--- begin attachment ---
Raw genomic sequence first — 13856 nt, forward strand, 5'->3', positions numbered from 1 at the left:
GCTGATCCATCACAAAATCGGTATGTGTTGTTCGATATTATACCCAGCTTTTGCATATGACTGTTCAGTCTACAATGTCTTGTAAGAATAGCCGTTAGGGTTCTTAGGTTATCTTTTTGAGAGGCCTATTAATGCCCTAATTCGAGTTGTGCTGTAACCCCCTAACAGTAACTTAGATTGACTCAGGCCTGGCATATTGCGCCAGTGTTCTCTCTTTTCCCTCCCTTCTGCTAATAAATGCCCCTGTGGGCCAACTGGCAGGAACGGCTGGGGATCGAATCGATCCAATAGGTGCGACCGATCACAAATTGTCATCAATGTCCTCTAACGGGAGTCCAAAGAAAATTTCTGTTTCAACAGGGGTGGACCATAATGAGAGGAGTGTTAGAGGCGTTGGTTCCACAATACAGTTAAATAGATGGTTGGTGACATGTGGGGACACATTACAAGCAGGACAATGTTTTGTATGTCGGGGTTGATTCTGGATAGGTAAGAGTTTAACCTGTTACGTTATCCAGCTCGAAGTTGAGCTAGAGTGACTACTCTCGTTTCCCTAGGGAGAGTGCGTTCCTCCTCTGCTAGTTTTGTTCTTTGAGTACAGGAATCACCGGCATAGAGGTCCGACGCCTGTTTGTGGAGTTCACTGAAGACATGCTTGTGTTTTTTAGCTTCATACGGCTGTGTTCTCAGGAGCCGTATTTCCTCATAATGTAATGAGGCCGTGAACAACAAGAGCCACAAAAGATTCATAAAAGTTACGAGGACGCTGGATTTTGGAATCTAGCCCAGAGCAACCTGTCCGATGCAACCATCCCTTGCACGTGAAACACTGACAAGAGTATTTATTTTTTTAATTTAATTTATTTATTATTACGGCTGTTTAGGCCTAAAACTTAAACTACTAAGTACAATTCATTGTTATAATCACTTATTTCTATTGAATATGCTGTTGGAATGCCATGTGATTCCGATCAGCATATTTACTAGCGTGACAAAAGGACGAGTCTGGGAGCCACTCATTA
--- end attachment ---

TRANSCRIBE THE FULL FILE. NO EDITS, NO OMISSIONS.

Raw genomic sequence first — 13856 nt, forward strand, 5'->3', positions numbered from 1 at the left:
GCTGATCCATCACAAAATCGGTATGTGTTGTTCGATATTATACCCAGCTTTTGCATATGACTGTTCAGTCTACAATGTCTTGTAAGAATAGCCGTTAGGGTTCTTAGGTTATCTTTTTGAGAGGCCTATTAATGCCCTAATTCGAGTTGTGCTGTAACCCCCTAACAGTAACTTAGATTGACTCAGGCCTGGCATATTGCGCCAGTGTTCTCTCTTTTCCCTCCCTTCTGCTAATAAATGCCCCTGTGGGCCAACTGGCAGGAACGGCTGGGGATCGAATCGATCCAATAGGTGCGACCGATCACAAATTGTCATCAATGTCCTCTAACGGGAGTCCAAAGAAAATTTCTGTTTCAACAGGGGTGGACCATAATGAGAGGAGTGTTAGAGGCGTTGGTTCCACAATACAGTTAAATAGATGGTTGGTGACATGTGGGGACACATTACAAGCAGGACAATGTTTTGTATGTCGGGGTTGATTCTGGATAGGTAAGAGTTTAACCTGTTACGTTATCCAGCTCGAAGTTGAGCTAGAGTGACTACTCTCGTTTCCCTAGGGAGAGTGCGTTCCTCCTCTGCTAGTTTTGTTCTTTGAGTACAGGAATCACCGGCATAGAGGTCCGACGCCTGTTTGTGGAGTTCACTGAAGACATGCTTGTGTTTTTTAGCTTCATACGGCTGTGTTCTCAGGAGCCGTATTTCCTCATAATGTAATGAGGCCGTGAACAACAAGAGCCACAAAAGATTCATAAAAGTTACGAGGACGCTGGATTTTGGAATCTAGCCCAGAGCAACCTGTCCGATGCAACCATCCCTTGCACGTGAAACACTGACAAGAGTATTTATTTTTTTAATTTAATTTATTTATTATTACGGCTGTTTAGGCCTAAAACTTAAACTACTAAGTACAATTCATTGTTATAATCACTTATTTCTATTGAATATGCTGTTGGAATGCCATGTGATTCCGATCAGCATATTTACTAGCGTGACAAAAGGACGAGTCTGGGAGCCACTCATTA